Being a new mother is challenging!!! Taking care of the new born can make you forgetful of your own needs and neglect your health. Your overall health and also your dental health is important all times- From pregnancy through lactation. Make sure you follow some healthy eating habits during these phases.
What does calcium do to my body during breast feeding?
You are well aware that calcium is the most important mineral in the composition of your bones and teeth. Maintaining oral health for the prevention of bone loss around the teeth is important for pregnant and lactating women. The daily Recommended Dietary Allowance (RDA) of calcium for women between the ages of 19 to 50 is 1000mg. The amount of calcium absorbed from foods decreases as you age. During lactation and at all times of a woman’s life, it is important to maintain adequate calcium levels in the body.
The absorption of calcium increases during pregnancy. Nursing women lose some bone inspite of a high calcium intake, to provide calcium for the milk. During lactation, the calcium resorption increases. This means, that the mother’s bones actually break down and release calcium into the blood stream. Since the kidneys secrete less calcium in the urine, the nursing mother does not waste any of the calcium. The density bone is likely to be normal on weaning.
Although calcium is the key mineral for healthy bones and teeth, other nutrients like vitamin D and phosphorous are required in the right quantities for its absorption and utilisation. The RDA of vitamin D for all women in the age of 19 and 50 is 600 IU per day. The RDA of phosphorous is 700 mg per day.
What are the sources of dietary calcium, vitamin D and phosphorous?
The dietary sources of Vitamin D include salmon, sardines, tuna, milk, eggs and fortified foods. Getting enough sunlight is important for the body to make vitamin D.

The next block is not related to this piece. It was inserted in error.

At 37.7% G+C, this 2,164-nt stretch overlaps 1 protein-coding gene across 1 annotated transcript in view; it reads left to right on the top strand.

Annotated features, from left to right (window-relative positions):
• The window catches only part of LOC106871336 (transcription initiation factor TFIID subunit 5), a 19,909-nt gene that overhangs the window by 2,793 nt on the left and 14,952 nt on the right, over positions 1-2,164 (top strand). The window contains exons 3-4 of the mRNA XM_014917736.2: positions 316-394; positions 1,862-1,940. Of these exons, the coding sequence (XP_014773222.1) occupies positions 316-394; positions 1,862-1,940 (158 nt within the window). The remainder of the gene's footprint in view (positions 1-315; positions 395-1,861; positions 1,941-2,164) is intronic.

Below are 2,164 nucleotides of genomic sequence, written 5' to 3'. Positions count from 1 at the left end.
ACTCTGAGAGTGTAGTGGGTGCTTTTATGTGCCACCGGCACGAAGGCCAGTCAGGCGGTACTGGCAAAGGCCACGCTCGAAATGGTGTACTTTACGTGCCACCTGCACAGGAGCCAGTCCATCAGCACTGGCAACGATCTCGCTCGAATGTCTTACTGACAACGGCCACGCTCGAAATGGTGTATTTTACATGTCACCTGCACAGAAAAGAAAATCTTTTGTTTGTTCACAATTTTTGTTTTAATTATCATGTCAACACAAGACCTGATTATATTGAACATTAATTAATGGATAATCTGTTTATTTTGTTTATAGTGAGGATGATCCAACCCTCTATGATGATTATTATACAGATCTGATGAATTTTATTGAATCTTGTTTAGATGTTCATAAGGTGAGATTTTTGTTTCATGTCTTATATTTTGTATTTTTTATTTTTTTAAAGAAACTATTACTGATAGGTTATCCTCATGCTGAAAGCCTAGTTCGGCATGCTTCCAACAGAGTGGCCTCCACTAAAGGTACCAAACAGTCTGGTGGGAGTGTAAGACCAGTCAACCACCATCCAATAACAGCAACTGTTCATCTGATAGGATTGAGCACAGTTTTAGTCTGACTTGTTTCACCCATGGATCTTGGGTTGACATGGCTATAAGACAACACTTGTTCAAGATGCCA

The dietary sources of phosphorous include meat, poultry, fish, eggs, dairy products, nuts, legumes. Phosphorous is highly absorbed from animal sources.
Calcium is found in a wide variety of foods. It is best absorbed from milk, yogurt and cheese. Other excellent sources of calcium include
- canned fish with bones
- vegetables like Brussels sprouts, kale and broccoli
- soy foods like tofu and soy milk made with calcium
Dental issues caused by low calcium
Insufficient calcium intake during pregnancy and lactation can cause gum inflammation. This can lead to gum disease and finally bone loss around the teeth. Tooth decay is very common among children world over. Decay is more prevalent in children whose mothers either didn’t take enough calcium or consume too much sugar that eventually cause cavities and tooth decay. It is important to include calcium rich foods in your diet. If you are not taking enough dairy products, talk to your dietitian or doctor about fortified foods and calcium supplements.
Dietary calcium and good food habits help you in the long run in maintaining good bone health. It is equally important to practice good oral hygiene habits like brushing and flossing twice daily. And do not forget to visit your dentist for regular check ups.